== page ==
I'm writing this as the minutes count down before I hop on my road bike and race a pal for a quick 18 mile ride.
I wish this was a lifting contest...
Longer endurance isn't really my forte, but I love the challenge.
The entire ride is a struggle. Lactic acid builds up from the start. You kinda want to take it easy in parts, but you don't, you won't, partially because it's a race against a pal, but even if I'm going by myself taking it easy isn't an option, and it has to do with happiness...
Largely because what lies at the end...
...Achievement because of struggle.
You feel better about yourself on the days when you pushed through pain even if you had a slower time, than you do when you were faster, but took it a bit easy.
There's something powerful about this that non-men in the arena won't want to hear.
We can talk about endorphins, delayed gratification, dopamine, health markers, all of that stuff as it pertains to working out and happiness. And it's all important.
But one of the most valuable aspects of working out is the struggle.
Our lives can be easy these days, and humans naturally welcome this ease. We want to store energy, preserve it. But ease doesn't create happiness, no matter how much we think it may.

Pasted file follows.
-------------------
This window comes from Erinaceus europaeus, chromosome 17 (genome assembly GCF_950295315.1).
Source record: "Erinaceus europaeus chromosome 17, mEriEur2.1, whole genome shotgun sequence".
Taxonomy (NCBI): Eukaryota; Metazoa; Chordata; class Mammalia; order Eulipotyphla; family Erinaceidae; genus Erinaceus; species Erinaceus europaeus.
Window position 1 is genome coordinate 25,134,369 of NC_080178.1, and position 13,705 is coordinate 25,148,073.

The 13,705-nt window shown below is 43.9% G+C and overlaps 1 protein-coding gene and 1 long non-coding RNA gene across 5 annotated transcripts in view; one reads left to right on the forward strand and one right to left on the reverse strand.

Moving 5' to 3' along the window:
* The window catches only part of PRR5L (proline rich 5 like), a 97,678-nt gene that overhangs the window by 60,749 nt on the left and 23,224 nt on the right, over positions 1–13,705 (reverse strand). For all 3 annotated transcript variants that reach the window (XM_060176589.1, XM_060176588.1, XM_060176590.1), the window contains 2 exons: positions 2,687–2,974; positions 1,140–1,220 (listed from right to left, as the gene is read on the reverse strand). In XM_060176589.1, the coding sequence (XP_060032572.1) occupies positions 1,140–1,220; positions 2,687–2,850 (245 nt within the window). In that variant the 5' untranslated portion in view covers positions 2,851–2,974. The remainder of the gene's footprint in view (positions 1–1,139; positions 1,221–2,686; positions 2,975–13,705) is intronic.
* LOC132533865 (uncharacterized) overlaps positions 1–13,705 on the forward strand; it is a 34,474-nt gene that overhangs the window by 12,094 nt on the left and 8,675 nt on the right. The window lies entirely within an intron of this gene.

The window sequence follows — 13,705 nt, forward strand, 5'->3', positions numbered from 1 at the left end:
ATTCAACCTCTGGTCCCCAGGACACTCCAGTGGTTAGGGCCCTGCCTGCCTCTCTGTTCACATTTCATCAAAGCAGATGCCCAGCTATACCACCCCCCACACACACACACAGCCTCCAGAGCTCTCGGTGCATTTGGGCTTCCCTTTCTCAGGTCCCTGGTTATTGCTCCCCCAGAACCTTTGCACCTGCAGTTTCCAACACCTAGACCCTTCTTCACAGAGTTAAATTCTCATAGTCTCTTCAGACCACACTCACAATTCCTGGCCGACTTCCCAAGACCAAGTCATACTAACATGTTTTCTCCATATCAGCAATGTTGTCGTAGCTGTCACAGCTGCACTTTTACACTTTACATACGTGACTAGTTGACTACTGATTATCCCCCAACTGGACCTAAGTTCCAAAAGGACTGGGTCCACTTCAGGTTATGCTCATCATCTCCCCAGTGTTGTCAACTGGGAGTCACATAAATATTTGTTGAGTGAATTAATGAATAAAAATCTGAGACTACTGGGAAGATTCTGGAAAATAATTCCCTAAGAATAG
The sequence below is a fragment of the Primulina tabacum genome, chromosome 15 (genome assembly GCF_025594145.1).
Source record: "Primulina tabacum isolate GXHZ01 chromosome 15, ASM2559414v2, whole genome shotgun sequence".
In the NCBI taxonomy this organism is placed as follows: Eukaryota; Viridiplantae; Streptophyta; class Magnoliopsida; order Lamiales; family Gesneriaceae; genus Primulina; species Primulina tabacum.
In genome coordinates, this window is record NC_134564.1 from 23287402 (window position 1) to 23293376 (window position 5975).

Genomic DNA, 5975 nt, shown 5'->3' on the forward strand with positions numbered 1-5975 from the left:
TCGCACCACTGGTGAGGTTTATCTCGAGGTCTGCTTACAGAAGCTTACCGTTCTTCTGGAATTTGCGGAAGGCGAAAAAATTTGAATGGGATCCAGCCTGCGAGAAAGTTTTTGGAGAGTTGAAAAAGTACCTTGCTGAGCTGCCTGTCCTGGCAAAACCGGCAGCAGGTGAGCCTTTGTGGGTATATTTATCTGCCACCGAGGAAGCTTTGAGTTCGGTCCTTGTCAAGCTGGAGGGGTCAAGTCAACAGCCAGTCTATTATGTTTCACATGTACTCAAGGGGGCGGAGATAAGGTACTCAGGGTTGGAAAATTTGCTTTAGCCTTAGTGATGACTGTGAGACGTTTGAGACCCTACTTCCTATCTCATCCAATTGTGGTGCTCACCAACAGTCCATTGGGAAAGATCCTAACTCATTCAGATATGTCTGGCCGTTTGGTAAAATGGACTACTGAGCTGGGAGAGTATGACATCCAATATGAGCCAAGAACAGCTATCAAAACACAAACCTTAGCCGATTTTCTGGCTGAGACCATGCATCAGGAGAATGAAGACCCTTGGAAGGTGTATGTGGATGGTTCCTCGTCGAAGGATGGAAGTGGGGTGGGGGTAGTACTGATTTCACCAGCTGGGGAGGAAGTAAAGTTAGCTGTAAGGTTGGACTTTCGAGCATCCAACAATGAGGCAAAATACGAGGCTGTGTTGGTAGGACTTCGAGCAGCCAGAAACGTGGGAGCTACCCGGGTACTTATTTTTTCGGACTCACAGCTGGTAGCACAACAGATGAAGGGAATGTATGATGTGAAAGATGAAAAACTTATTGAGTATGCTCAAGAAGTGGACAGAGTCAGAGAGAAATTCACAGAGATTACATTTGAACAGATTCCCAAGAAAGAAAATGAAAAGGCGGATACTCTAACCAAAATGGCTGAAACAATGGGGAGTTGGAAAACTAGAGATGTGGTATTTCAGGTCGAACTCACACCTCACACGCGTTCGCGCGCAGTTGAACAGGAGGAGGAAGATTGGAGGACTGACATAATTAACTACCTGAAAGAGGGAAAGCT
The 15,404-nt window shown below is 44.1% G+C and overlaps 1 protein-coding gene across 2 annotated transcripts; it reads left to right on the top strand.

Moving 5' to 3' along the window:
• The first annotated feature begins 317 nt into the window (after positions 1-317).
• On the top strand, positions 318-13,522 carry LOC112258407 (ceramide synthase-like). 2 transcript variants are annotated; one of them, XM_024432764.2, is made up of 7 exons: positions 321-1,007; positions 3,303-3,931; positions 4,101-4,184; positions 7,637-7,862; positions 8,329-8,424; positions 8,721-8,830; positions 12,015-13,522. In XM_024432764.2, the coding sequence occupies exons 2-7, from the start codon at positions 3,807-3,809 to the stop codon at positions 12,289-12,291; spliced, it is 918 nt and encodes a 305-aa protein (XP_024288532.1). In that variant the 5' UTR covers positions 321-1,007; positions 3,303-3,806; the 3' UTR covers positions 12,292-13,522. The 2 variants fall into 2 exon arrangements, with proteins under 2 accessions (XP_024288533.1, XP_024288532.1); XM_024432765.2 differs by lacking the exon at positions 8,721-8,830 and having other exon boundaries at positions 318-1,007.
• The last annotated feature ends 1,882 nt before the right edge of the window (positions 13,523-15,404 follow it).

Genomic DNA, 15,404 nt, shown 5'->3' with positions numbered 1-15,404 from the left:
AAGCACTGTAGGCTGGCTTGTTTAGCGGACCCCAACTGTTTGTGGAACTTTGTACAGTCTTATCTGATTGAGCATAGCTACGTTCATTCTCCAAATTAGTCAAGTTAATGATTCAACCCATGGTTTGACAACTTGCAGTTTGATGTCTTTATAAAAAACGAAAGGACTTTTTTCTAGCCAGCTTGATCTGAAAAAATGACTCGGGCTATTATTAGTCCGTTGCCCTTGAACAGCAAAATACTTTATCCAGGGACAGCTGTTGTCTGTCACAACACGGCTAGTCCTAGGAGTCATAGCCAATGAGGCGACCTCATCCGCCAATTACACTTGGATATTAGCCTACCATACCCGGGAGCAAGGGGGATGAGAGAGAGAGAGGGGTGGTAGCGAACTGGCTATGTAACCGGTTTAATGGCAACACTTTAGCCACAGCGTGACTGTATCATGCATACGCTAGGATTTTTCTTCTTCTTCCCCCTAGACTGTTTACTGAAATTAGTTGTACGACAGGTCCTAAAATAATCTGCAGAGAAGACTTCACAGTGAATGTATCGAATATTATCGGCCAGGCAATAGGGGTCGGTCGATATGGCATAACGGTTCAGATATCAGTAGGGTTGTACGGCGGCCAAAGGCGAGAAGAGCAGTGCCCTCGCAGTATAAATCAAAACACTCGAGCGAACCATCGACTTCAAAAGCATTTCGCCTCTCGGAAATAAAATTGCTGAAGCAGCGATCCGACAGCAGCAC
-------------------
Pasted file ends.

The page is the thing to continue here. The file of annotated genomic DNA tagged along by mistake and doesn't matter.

Making millions and retiring to some beach isn't a recipe for happiness.
Even getting something without truly earning it won't bring happiness in the same way that it would if it were truly earned (liposuction vs earning your weight loss, for example, or lottery win vs building a business).
This struggle that we so dearly want to avoid is precisely what we need to lean into.
Happiness happens with struggle, not because of the avoidance of it. And if we're being real, why are we supplementing? Why are we trying to improve our health or performance?
On some level, it's because we want to be happier, more fulfilled, more proud of who we are.
Which is why meaningful struggle, both of the physical and non-physical variety, has to be something we pursue, lean into, go through, not avoid.
So, my friend, my fellow man in the arena...
Embrace hardship, failure, the unsatisfaction with where you are in life, the gap between you and your goals, and commit to moving out of it and loving that process (we all struggle with this stuff, you're not on an island).
Look for solutions, but lean into the struggles that we, as men, face. Don't hide from them, wish they didn't exist, or look for a way out of them.
Dig deep. Keep working. Find a way to struggle with a smile on your face.
To end, some quotes from Viktor Frankl, to add some weight to this article, some clarity (if you haven't read, Man's Search for Meaning, please do):
“Everything can be taken from a man but one thing: the last of the human freedoms—to choose one’s attitude in any given set of circumstances, to choose one’s own way.”
“When we are no longer able to change a situation, we are challenged to change ourselves.”
“Life is never made unbearable by circumstances, but only by lack of meaning and purpose.”
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